Environment law in Canada

In Canada, environmental law is an area of jurisdiction shared between the federal government, the various provincial and territorial governments, and municipalities. This jurisdictional split arose because the Constitution of Canada, which dates back to 1867, did not specifically allocate power over the environment, leaving instead a gradual evolution of powers. Broadly speaking, the federal government has the power to legislate for the “peace, order and good government” of Canada, and notably has jurisdiction over federally-owned land and undertakings, sea coast and inland fisheries, navigation and shipping, aviation (including airports), railroads, import and export of toxic substances, interprovincial and international transportation and nuclear power. Provinces have the constitutional power to legislate on a wide range of environmental matters, including on all matters of a merely local or private nature in a province, and on the exploration, development, conservation and management of non-renewable natural resources and forestry resources, among other things. Municipalities in most provinces have the delegated power to pass by-laws, particularly with respect to storm and sanitary sewer discharges, control of noxious weeds, noise and certain other nuisances. The Supreme Court of Canada has held that where more than one level of government has the authority to regulate, duplication is permissible as long as there is a possibility of dual compliance, i.e., by abiding by the stricter of the applicable standards. In all other cases, and generally speaking, federal law trumps the others, and provincial law will be paramount over municipal law.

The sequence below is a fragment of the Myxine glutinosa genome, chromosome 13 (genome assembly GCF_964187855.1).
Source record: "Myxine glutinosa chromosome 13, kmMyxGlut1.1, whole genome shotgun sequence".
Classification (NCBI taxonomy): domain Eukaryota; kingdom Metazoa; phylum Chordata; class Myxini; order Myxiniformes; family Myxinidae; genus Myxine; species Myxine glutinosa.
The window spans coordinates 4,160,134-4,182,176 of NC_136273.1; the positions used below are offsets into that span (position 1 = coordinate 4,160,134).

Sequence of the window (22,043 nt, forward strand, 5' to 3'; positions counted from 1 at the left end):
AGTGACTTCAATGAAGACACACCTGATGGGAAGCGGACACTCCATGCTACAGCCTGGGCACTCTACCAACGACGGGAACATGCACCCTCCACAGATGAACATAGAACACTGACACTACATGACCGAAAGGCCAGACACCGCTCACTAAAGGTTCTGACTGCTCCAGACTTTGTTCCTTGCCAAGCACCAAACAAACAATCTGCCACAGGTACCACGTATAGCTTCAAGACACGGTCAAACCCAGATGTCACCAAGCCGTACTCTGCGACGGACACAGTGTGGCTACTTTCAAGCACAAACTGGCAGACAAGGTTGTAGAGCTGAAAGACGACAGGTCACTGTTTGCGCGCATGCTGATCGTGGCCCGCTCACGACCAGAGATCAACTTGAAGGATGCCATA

When doing business in Canada, it is important to keep in mind that environmental laws are not uniform among the provinces and territories. Attempts have been made to harmonize certain standards and criteria; however, there remain many differences with which companies operating in more than one Canadian province or territory need to be familiar.

More in this section:

  • Environmental permits
  • Enforcement and compliance
  • Real estate transactions and contaminated land
  • Environmental insurance
  • Waste management
  • Climate change and emissions trading

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